January 31st, 2012 § § permalink
(This post is cross-posted with COMAR LAW)
Last week, the United States Court of Appeal for the Fourth Circuit (which hears appeals from Maryland, the Carolinas and Virginia) dismissed a civil case brought by Jose Padilla against Donald Rumsfeld and other Bush-era officials for alleged violations of law taking place after 9/11. Lebron v. Rumsfeld, No. 11-6480 (4th Cir. Jan. 23, 2012).
Padilla, an American citizen, was labelled an “enemy combatant” by President George W. Bush and indefinitely detained for close to four years without trial until he was transferred into civilian custody in early 2006.
Padilla sued Rumsfeld and other officials for violating his constitutional rights, specifically:
- Denying Padilla his right to counsel under the First, Fifth and Sixth Amendments;
- Denying Padilla his right to access a court under Article III of the Constitution, the First and Fifth Amendments, and the Habeas Corpus Suspension Clause;
- Subjecting Padilla to cruel conditions of confinement in violation of the Fifth and Eighth Amendments;
- Subjecting Padilla to coercive interrogations (torture) in violation of the Fifth and Eighth Amendments;
- Denying Padilla his freedom of religion under the First Amendment and the Religious Freedom Restoration Act;
- Denying Padilla access to information protected by the First Amendment;
- Denying Padilla his freedom of association under the First Amendment; and
- Denying Padilla due process protected by the Fifth Amendment.
In a surprisingly broad decision, the Fourth Circuit dismissed Padilla’s claims because of concerns of interfering with “military affairs,” which the court stated were the purview of Congress and the President as Commander in Chief. (Slip op., at 14-15.)
In the court’s view, Congress gave the President the ability to label American citizens “enemy combatants” in 2001, when it passed the Authorization of Use of Military Force after the 9/11 attacks.
Allowing Padilla to seek money damages for past constitutional wrongs would bring judicial review into “sensitive military decisions” made by the executive branch, which might burden future executives with the prospect of “civil litigation and potential personal liability.” (Slip. op, at 20.)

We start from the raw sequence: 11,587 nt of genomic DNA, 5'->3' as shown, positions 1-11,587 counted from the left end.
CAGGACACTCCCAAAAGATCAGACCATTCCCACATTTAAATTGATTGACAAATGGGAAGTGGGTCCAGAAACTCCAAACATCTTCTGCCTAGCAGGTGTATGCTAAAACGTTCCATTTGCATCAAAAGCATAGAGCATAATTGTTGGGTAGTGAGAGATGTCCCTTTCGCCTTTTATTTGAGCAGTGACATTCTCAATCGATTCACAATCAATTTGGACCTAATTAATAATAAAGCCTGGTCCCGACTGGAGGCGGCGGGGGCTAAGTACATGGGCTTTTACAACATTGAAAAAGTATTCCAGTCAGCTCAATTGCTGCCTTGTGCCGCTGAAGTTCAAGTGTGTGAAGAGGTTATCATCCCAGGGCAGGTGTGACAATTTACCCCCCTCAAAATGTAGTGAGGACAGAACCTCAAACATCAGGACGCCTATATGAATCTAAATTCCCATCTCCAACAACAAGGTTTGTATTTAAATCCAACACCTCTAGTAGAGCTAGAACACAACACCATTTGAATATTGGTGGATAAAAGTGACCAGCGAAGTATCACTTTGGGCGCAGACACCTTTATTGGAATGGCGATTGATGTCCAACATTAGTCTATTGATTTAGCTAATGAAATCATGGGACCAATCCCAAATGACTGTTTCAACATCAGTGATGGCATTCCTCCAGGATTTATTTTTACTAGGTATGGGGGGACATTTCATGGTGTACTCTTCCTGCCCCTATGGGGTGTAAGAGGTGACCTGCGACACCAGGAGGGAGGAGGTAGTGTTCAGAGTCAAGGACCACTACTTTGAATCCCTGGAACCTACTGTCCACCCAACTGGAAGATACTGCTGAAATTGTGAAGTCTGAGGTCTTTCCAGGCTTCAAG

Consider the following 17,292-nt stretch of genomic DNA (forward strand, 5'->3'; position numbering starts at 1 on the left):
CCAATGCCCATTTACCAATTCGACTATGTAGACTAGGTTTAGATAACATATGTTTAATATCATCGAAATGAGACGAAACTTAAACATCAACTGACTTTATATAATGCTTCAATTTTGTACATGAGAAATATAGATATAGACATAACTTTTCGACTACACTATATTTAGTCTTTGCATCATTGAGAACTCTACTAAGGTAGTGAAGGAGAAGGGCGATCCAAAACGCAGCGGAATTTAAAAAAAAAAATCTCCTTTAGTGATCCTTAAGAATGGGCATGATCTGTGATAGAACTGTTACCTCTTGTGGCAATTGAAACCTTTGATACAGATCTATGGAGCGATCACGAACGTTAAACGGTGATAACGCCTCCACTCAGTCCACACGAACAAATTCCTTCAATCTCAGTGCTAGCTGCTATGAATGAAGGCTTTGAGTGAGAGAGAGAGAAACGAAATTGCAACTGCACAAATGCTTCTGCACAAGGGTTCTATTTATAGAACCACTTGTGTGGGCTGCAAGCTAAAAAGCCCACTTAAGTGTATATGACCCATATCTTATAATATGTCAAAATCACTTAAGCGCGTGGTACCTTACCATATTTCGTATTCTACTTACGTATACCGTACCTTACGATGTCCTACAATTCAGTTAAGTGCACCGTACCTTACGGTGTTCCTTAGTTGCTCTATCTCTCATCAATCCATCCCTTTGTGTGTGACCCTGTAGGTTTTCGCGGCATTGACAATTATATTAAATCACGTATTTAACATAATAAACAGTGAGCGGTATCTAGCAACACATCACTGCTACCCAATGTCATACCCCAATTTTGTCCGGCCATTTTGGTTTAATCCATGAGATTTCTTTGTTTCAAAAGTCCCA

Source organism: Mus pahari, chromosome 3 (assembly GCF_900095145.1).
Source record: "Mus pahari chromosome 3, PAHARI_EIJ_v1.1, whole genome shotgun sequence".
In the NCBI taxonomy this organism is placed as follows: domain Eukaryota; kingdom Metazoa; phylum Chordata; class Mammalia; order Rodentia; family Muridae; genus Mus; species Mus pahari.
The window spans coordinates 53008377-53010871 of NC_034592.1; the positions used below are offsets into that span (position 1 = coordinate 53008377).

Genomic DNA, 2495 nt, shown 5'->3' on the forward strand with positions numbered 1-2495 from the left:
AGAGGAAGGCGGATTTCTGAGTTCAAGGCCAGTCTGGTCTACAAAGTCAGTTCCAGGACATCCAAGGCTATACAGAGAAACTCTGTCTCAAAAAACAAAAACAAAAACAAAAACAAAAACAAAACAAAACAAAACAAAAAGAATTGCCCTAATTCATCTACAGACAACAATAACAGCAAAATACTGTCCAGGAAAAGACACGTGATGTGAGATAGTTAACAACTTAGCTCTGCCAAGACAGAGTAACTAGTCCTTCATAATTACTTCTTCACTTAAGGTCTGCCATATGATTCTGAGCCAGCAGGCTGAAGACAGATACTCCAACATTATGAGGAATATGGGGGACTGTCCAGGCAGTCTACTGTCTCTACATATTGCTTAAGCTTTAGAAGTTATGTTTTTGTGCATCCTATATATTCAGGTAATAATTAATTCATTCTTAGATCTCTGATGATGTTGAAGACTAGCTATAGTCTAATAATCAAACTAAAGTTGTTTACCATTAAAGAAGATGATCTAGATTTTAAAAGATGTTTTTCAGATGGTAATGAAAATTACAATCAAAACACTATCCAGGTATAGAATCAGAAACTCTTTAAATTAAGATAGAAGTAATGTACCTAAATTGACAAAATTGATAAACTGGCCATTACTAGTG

The court also expressed hesitation about interrupting the “established chains of military command” and “military intelligence” by permitting the suit to proceed. (Slip. op., at 22-23.)
The court surmised that people who wish to fight their enemy combatant status can do so through a habeas corpus proceeding. The fact that it took the Government almost four years to charge Padilla — an American citizen — with any type of crime did not affect the court’s calculus. (Slip op., at 17-18.)
The court also dismissed two related causes of action made by Padilla under the Religious Freedom Restoration Act and for declaratory relief. ”Claims implicating national security and war powers flash caution signals all their own. Courts have long been reluctant to interpret statutes in ways that allow litigants to interfere with the mission of our nation’s military, preferring that Congress explicitly authorize suits that implicate the command decisions of those charged with our national defense.”
The effect of Lebron is that American citizens who may be innocently caught up in the paranoia of contemporary terrorism policy may be prevented from seeking monetary damages against the people who deprive them of their rights.
This “military affairs” exception to civil rights law is highly suspect, particularly in light of the fact that Padilla was seeking redress against the chief architects of his detention — people such as Donald Rumsfeld — and not the soldier at the bottom of the chain-of-command just following orders.
Shielding so-called “military decisions” from civil liability creates a perverse incentive for policymakers to claim a military logic to any decision that implicates constitutional rights in order to avoid future judicial inquiry.
If there’s any question that a policy is unconstitutional, just call it a “military decision” and the courts will stay out.
The Fourth Circuit has effectively said: “We will not review decisions made by Congress or the President that relate to military affairs.”
In an era when the line between military and civil domains continues to weaken and blur, the Fourth Circuit risks losing oversight of these political branches in chief areas of government activity.
By attempting to respect “checks-and-balances,” the Fourth Circuit may have done the exact opposite.
September 15th, 2011 § § permalink
(This post is cross-posted with COMAR LAW)
The right to participate in the public political process is the essence of democracy.
It is what gives people control over the direction of their society. It makes people citizens instead of subjects.
In the Anglo-American tradition, the right to participate has a long history.
Clause 61 of Magna Carta gave the barons the right to petition the king for redress for any breach of that Charter.